In a sprawling villa down a quiet dirt road in Phnom Penh’s Chbar Ampov district, four refugees have reached what not so long ago would have seemed like an inconceivable end destination.
The three Iranians and one Rohingya from Burma fled their homelands seeking a better life in Australia, but wound up in an Australian-run detention center on the South Pacific island of Nauru with hundreds of other asylum seekers.
With Australia refusing to take in any refugees who try to reach its shores by boat, the four have placed their hopes on a deal Canberra made with Phnom Penh in September to resettle any refugees on Nauru who volunteer to move to Cambodia.
After having their applications approved by the Cambodian government and spending several weeks waiting in the Australian city of Darwin, the first participants in the scheme landed in Phnom Penh on Thursday morning.
They were quickly ushered into a van and taken to their new home in the south of the city, beginning a process of integration into the local community.
Joe Lowry, the regional spokesman for the International Organization for Migration (IOM), which is assisting in the resettlement process, said on Friday that the refugees were settling in well.
“They were looking forward to getting into cultural orientation starting today and starting language classes on Monday,” Mr. Lowry said of the group, which the IOM says has requested to stay away from the media.
“They haven’t seen much [of Cambodia] yet, they had Cambodian food last night and they enjoyed that,” he said.
Outside the villa, which is adorned with large red arrows, a security guard said she did not know who was living inside and did not have permission to speak with reporters.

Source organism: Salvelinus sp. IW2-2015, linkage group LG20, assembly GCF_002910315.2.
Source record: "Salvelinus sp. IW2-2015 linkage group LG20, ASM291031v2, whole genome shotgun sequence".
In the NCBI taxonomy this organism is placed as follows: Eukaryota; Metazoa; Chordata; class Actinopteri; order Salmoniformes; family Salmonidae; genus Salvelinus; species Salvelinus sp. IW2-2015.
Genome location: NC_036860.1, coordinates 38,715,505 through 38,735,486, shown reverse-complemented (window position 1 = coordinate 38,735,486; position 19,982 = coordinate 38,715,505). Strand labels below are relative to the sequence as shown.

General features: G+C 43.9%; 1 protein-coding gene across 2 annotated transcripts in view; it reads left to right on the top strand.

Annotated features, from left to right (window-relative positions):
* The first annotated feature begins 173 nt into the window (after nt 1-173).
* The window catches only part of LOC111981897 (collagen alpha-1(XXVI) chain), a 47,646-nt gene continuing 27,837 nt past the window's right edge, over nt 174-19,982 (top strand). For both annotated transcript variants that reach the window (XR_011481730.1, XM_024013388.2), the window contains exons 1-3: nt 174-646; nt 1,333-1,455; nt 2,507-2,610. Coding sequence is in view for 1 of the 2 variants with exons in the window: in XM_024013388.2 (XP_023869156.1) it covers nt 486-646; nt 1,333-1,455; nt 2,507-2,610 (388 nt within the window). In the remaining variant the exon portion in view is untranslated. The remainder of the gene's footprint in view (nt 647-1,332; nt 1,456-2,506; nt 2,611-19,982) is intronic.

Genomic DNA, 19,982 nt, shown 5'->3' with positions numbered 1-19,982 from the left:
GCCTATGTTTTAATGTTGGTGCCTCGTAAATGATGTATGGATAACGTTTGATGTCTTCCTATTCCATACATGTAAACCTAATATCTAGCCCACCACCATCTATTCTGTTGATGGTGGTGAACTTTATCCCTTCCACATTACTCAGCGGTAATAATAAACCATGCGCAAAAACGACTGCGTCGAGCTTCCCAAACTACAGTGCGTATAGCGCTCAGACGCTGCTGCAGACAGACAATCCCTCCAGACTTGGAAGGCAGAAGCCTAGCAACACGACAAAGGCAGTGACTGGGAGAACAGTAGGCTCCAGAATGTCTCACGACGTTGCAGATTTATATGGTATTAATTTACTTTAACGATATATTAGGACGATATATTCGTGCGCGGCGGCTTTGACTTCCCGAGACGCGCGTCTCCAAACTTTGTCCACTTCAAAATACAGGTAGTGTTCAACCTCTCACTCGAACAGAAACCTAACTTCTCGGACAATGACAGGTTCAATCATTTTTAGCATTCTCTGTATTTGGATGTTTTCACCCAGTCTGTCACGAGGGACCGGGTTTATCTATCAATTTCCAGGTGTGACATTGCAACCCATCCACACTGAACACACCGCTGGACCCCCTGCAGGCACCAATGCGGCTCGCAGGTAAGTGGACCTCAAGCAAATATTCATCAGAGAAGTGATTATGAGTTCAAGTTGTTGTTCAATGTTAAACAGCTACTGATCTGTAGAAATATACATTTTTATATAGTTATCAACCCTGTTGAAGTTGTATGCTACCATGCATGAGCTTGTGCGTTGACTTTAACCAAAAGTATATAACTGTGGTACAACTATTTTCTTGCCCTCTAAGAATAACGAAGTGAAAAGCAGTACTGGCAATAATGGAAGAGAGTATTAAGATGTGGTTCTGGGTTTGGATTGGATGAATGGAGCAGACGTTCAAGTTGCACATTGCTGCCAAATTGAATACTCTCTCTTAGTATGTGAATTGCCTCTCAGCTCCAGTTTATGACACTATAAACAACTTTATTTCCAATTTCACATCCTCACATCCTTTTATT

Several people living near the villa were cautious about their new neighbors on Friday.
“I feel a bit scared about the refugees staying here, because I don’t know about their character or attitudes,” said An Sophat, 62, who has a roadside stall about 20 meters from their home.
Ms. Sophat said that she had not received any warning about their arrival, and was taken aback when they showed up in her neighborhood.
“Yesterday, I saw a lot of cars coming here and I was surprised, I wondered what was happening,” she said. “I saw the cars of the IOM, they drove the foreigners into that building.”
Like Ms. Sophat, another resident of the area, Hun Dany, 23, said that she was apprehensive about the new arrivals.
“If I met them outside my home, I could talk with them, but I could not invite them into my home because I don’t know them properly, so I don’t know whether to believe they are good or not,” she said.
But Hang Raksmey Phalla, 31, who lives next to the compound, said she was unconcerned about the presence of the refugees in the area.
“I feel fine about this, because Cambodians also go to live in other countries,” she said.
Asked if she would welcome the group into the community, Ms. Phalla, who works at the Ministry of Water Resources, said “I will observe them first.”
“If they come to visit my home and are truthful and honorable, I will have friendly relations with them,” she said.
Australia, which is giving Cambodia an additional AU$40 million ($30.4 million) in aid as part of the refugee transfer deal, is hoping the four will have a smooth transition to life in Phnom Penh so that others on Nauru follow suit.
The Australian government is also paying AU$15.5 million ($11.8 million) for the resettlement program, a figure Australian Immigration Minister Peter Dutton reportedly said would not increase at a press conference in Brisbane on Friday—regardless of how many refugees take up the deal.
Khieu Sopheak, spokesman for Cambodia’s Interior Ministry, could not be reached.